This tension between context and phenomena is an important factor in crafting a strong research paper. “So often we see a phenomenon that’s happening in a lot of places, but what’s the specific context and the specific locale where that’s happening?” she asks.

“Every country has different laws that govern organ donation, but are donors around the world the same? People opt to offer their organs, but that doesn’t mean the experience of doing so is the same for everyone.”

Local laws, the hospital or insurance system, and legal systems shape part of that experience, Bradford says. “I could pick a specific hospital system, but the reality is there are not that many transplants that happen in a particular year, and they’re spread over dozens of facilities.” Therefore, a researcher may need to focus on one country to gather their data, which becomes the context, despite the global nature of the phenomenon, she says.


Map Your Process to Complete the Puzzle

The most important question to ask in research is: why does something happen? The second is, “What impact does the relationship have on other factors?” For Bradford, the first thing to do is take time to map the process. “It’s easy to fall into the trap of thinking that the process is the answer, but the process is not the theory,” she says. “It’s not an explanation of ‘if-this-then-that.’ We need to ask why those things are in relationship with each other.”

Bradford says it’s extremely important for people to deeply understand their phenomena. “Then they can go to the literature and figure out what parts of this process we already understand in terms of the relationship between the different things we see and what parts still require some explanation.”

She believes that’s where the research becomes fun and interesting. “Research is one big puzzle. You’re trying to figure out what puzzle pieces you have and which puzzle pieces you need.” Then the question becomes this: “Which puzzle pieces are missing that you can fill in with your research?”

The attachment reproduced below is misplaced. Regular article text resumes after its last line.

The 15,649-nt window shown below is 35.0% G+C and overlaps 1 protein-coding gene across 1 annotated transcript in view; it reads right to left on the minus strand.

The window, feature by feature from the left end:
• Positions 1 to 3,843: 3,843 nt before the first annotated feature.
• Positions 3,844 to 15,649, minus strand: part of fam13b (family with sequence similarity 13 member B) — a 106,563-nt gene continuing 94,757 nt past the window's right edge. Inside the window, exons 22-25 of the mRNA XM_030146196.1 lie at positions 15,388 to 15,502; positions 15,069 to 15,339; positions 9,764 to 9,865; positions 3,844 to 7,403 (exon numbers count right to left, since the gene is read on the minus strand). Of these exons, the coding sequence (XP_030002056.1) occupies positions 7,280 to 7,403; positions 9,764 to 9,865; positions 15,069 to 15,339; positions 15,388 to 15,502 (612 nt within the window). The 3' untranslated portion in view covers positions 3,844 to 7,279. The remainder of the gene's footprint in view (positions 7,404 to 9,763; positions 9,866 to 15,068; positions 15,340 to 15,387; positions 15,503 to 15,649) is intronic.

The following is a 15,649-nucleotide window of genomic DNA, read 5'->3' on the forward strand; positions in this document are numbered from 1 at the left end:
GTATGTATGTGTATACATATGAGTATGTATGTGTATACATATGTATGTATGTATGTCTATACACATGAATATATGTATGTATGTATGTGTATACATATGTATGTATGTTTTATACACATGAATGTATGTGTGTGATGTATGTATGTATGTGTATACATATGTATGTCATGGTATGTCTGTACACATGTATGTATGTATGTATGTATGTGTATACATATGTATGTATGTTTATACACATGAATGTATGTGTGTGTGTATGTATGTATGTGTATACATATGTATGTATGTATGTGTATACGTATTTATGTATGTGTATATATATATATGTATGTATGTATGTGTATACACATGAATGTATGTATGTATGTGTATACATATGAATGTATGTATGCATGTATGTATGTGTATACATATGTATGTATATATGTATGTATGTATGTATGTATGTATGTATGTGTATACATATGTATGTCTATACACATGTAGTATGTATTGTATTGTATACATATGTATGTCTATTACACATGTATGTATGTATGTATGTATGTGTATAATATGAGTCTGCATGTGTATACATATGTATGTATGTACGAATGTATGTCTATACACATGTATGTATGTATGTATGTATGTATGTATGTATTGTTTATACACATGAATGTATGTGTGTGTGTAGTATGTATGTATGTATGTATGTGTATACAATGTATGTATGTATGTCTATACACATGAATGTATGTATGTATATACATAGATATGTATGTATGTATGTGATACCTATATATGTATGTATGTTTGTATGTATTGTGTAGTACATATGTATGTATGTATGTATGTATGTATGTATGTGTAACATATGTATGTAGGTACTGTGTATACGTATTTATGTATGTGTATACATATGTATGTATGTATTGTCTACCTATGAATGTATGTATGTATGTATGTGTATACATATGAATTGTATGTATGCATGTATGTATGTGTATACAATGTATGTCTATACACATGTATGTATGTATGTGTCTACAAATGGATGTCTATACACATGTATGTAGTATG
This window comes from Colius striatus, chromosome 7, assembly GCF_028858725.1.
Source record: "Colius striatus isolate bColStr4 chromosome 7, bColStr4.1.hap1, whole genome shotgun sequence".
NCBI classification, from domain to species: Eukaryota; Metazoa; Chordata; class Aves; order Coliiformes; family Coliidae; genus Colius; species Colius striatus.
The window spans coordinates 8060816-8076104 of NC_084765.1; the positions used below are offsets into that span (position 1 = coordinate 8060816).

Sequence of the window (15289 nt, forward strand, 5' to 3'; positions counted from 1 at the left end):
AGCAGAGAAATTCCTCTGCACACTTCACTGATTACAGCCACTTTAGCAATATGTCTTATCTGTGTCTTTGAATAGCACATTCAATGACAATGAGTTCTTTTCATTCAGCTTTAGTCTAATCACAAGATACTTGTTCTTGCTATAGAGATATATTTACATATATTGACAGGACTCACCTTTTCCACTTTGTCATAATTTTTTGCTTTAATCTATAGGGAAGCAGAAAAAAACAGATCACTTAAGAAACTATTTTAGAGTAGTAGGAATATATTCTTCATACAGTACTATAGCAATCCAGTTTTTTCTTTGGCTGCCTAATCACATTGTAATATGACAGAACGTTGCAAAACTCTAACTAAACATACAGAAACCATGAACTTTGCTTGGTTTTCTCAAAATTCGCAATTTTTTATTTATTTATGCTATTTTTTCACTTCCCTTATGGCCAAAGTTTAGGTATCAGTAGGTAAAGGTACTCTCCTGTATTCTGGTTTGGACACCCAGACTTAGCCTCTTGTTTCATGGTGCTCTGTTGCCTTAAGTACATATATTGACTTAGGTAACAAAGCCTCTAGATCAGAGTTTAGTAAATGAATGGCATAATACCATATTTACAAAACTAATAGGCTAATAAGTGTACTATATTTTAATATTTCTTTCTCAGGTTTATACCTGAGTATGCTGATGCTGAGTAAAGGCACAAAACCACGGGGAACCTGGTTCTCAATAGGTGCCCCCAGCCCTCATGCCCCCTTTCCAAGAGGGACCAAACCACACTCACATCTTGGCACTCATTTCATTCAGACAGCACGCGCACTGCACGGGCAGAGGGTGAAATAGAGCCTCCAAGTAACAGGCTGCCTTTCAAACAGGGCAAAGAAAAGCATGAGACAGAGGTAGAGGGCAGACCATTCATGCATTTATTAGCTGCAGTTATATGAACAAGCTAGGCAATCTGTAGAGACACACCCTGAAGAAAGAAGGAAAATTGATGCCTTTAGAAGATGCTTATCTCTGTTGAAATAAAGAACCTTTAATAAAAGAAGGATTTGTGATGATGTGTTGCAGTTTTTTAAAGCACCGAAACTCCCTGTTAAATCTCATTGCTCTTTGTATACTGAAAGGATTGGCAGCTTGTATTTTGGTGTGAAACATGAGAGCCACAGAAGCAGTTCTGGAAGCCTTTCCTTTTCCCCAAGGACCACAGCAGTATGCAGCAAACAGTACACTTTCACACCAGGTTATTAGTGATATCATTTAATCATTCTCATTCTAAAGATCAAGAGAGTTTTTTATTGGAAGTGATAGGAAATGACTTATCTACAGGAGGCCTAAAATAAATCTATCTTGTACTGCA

Learn to Ask the Right Questions

Once the researcher maps the process, the researcher moves on to explore why the process is happening. Figuring out how to answer that question is one of the core challenges of research. It may require the researcher to gather more data from a new source or find people who might have the answers to tough questions.

One of the biggest pitfalls researchers face is matching their data with the research question. “It’s easy to talk to whoever’s nearby,” Bradford says. “A lot of folks get criticized about their data because their research is based on student samples, so we need to ask how similar our college students are to the general population involved in this phenomena.”


Maintain Strong Ethical Standards

For academic researchers, one of the first steps is obtaining Institutional Review Board approval to conduct the research project. “It’s really important when we conduct research that the people who participate are fully aware of the benefits and concerns of doing so.”

She cites the Tuskegee Experiment as an example of how far things can go wrong. In that infamous study, which started in 1932, African American men were infected with syphilis without being consulted. The researchers wanted to see how the disease progressed without treatment. As a consequence, many subjects suffered severe health consequences, including death.

The Tuskegee Experiment and other shocking examples of unethical research led to the development of the rigorous protocols followed by the Institutional Review Board. All research protocols are required to be approved prior to initiating the research, she says.


Avoid Analysis Paralysis

Another common pitfall for researchers is the classic case of analysis paralysis. “There are thousands and thousands—even tens of thousands—of articles written about all kinds of things,” Bradford says. “You could get so deep in the weeds about what’s already been written that you forget that your study explains something different.” Perhaps the situation or environment has changed, and circumstances theorized in a former way are not as relevant now.

“That’s an opportunity to create something novel, so go do it. Don’t just sit and wait because the world needs our brain power.”